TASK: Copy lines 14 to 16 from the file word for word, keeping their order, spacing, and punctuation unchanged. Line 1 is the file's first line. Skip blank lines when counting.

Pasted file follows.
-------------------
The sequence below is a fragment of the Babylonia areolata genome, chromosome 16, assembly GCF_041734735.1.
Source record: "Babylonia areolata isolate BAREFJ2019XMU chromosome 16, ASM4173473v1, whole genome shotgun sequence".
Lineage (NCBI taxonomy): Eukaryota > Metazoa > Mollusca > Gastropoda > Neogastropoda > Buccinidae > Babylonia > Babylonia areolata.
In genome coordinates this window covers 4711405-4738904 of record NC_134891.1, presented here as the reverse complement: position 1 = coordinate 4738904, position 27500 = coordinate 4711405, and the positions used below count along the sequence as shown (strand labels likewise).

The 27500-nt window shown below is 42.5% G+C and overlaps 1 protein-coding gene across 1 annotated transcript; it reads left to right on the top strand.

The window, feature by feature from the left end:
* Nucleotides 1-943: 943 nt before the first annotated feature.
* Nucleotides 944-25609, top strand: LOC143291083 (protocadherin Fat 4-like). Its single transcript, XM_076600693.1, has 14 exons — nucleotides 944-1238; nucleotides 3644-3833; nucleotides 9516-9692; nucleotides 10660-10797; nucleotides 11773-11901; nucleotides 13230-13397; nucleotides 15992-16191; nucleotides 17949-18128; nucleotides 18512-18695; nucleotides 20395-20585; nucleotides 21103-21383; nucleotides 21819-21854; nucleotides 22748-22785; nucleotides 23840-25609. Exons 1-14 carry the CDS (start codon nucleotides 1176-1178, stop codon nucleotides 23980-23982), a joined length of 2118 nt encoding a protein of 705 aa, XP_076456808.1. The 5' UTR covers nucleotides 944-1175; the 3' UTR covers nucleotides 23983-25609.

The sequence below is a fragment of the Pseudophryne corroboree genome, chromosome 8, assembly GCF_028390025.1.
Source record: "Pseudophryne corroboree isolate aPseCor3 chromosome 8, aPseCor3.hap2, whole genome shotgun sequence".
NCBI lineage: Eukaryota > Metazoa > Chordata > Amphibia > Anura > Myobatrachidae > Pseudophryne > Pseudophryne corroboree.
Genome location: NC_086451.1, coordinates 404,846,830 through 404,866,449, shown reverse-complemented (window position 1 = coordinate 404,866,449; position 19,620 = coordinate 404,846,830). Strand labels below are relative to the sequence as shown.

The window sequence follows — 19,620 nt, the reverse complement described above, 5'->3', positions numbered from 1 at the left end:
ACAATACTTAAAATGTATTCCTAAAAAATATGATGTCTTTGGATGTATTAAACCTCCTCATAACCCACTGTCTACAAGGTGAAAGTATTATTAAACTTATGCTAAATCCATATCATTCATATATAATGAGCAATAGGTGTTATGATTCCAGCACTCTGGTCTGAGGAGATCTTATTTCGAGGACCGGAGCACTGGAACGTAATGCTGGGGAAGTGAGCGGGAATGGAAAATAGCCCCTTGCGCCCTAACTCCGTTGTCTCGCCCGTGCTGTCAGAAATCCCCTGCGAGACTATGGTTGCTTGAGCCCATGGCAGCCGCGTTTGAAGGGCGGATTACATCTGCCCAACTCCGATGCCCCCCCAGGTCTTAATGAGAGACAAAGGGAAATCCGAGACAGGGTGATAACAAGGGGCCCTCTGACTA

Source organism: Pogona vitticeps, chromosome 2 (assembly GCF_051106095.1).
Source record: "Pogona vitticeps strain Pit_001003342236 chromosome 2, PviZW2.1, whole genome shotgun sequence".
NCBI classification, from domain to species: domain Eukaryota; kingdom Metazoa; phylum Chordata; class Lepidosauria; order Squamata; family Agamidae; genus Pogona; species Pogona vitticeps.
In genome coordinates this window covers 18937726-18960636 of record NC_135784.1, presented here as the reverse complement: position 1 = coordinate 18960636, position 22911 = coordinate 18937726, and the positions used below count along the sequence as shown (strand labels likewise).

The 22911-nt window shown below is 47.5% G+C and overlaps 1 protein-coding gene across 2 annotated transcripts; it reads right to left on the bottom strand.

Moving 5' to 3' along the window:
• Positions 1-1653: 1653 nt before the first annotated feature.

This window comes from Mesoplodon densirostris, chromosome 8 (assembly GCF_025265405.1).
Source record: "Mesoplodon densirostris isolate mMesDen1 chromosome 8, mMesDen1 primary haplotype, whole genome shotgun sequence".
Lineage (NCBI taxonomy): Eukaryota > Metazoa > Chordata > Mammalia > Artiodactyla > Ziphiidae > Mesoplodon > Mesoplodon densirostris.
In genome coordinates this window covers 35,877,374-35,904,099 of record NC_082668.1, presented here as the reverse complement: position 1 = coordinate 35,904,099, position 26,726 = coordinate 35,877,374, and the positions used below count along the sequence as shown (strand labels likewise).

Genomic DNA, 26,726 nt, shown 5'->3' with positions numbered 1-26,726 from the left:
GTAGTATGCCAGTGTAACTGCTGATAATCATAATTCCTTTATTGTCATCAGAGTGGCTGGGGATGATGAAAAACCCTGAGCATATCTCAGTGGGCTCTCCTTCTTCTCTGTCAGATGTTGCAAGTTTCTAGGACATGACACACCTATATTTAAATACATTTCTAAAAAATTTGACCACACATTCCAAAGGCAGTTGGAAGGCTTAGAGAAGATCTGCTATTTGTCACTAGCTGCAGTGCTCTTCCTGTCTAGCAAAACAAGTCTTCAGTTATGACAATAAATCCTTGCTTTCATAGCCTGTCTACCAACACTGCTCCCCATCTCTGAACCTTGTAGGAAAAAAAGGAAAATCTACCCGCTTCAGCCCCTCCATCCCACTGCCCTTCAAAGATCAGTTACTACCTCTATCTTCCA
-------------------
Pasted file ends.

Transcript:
ACAATACTTAAAATGTATTCCTAAAAAATATGATGTCTTTGGATGTATTAAACCTCCTCATAACCCACTGTCTACAAGGTGAAAGTATTATTAAACTTATGCTAAATCCATATCATTCATATATAATGAGCAATAGGTGTTATGATTCCAGCACTCTGGTCTGAGGAGATCTTATTTCGAGGACCGGAGCACTGGAACGTAATGCTGGGGAAGTGAGCGGGAATGGAAAATAGCCCCTTGCGCCCTAACTCCGTTGTCTCGCCCGTGCTGTCAGAAATCCCCTGCGAGACTATGGTTGCTTGAGCCCATGGCAGCCGCGTTTGAAGGGCGGATTACATCTGCCCAACTCCGATGCCCCCCCAGGTCTTAATGAGAGACAAAGGGAAATCCGAGACAGGGTGATAACAAGGGGCCCTCTGACTA

Source organism: Pogona vitticeps, chromosome 2 (assembly GCF_051106095.1).
Source record: "Pogona vitticeps strain Pit_001003342236 chromosome 2, PviZW2.1, whole genome shotgun sequence".